Thousands of service members' wartime stories documented by Red Cross volunteers
The history of tomorrow is being written today. Historians will study the wars of this time for years to come, and thanks to the Veterans History Project, service members can contribute to that historical research by recording first-person narratives of their wartime experience.
Service members of all ranks, their family and friends, and even civilians who supported war efforts can contribute to the VHP and tell their stories about World War I & II, as well as the wars in Korea, Vietnam, Persian Gulf, Afghanistan and Iraq.
Veterans who are released from active duty can coordinate with the local American Red Cross to tell their story to an interviewer, who records the conversation and sends it to the Library of Congress for permanent filing. They can also include original memoirs, photographs, letters and other documents of this nature to include with their file. History scholars can then access these narratives and use them for their research.
Since October 2000, the American Red Cross has documented thousands of wartime stories in this effort with the help of volunteers.
“The amount of information we can get from this one database (at the Library of Congress) … it’s insane,” said Kristina M. Martinez, an American Red Cross volunteer who is working on her master’s degree in history. “There is nothing that can replace that first-hand account.”
Not only does the VHP allow Soldiers to be a part of the history books, but it also makes sure all sides of the story are told, said retired Sgt. Maj. Scott L. Denson, who recently completed a narrative for the program.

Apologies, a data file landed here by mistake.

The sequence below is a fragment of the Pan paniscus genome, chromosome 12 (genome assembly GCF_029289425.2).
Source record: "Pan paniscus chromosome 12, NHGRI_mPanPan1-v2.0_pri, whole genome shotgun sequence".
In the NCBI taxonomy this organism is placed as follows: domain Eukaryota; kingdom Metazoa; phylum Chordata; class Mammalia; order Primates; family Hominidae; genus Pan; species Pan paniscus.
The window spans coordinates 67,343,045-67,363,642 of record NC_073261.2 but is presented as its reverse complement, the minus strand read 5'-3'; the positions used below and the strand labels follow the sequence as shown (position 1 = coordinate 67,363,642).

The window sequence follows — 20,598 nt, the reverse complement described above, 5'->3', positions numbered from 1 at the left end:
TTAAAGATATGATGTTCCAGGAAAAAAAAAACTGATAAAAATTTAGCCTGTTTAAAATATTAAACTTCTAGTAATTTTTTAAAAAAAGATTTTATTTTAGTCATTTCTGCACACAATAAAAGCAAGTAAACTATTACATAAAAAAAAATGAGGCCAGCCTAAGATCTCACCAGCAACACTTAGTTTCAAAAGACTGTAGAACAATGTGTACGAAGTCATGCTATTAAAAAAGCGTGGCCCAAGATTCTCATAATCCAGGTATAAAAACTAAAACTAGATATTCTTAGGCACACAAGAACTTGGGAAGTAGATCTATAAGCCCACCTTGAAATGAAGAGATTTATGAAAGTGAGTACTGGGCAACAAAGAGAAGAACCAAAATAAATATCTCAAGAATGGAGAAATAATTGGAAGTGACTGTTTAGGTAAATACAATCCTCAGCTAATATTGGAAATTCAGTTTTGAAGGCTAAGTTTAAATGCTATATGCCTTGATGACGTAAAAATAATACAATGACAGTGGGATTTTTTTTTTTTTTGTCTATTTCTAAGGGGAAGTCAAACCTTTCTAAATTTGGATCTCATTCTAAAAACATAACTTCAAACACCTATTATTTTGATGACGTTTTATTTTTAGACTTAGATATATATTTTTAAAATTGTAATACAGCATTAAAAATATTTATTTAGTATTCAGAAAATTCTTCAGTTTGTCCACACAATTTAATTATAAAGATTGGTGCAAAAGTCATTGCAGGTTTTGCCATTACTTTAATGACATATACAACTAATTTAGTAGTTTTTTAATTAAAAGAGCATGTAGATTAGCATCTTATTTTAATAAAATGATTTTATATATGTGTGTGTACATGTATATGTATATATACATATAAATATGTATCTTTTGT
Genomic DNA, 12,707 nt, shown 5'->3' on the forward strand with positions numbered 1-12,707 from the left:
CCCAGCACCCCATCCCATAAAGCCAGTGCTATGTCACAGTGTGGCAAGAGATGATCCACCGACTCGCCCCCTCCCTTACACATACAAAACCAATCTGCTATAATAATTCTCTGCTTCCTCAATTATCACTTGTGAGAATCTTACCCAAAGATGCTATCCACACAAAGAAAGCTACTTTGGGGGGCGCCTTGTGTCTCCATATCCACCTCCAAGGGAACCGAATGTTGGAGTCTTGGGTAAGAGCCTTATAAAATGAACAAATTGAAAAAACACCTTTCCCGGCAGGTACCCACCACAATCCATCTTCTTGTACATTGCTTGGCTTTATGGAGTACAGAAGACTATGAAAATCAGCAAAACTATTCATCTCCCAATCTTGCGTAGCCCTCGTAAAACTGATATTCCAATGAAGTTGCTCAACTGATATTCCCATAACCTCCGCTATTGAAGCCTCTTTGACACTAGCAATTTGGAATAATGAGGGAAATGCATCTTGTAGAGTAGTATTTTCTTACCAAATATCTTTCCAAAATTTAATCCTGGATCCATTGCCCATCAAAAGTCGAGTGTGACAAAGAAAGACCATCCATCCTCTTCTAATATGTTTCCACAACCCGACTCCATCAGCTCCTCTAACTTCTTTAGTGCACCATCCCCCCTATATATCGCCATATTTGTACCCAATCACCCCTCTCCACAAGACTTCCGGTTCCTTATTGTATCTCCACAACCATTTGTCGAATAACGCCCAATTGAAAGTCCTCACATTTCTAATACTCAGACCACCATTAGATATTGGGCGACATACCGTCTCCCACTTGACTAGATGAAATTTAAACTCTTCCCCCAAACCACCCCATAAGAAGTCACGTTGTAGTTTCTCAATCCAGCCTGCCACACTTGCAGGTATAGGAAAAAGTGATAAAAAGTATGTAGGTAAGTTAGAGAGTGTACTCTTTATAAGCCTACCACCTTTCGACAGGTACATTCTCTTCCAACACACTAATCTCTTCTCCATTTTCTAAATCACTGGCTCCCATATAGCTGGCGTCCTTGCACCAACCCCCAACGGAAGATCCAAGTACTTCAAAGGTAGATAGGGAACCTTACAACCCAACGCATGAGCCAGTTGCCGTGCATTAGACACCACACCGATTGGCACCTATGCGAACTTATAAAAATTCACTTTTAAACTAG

“Anyone who watches my clip – hopefully gives them perspective,” said Denson. “People will hopefully be able to compare this, years down the road, and see how things were at the time that I served.”
He said an additional benefit to documenting his experience is that his children and grandchildren will always be able to access his video, even long after he is gone. They will be able to hear how he proudly served and can honor his memory.
“The project is such a wonderful thing that I wish we had had it when my husband was still living so I could have brought his oral history to the front,” said Gaetana Broillet, the Fort Bliss chapter VHP chairperson and late wife of a Korean War veteran. “My hope is that these videos can be shown to everyone; maybe one day even on TV.”
While these interviews may not be broadcast on television yet, they are available online for the public at www.loc.gov/vets . Service members can also visit the site to gather more information about contributing or volunteering, or can visit the American Red Cross at Bldg. 45 Slater Rd. on West Fort Bliss.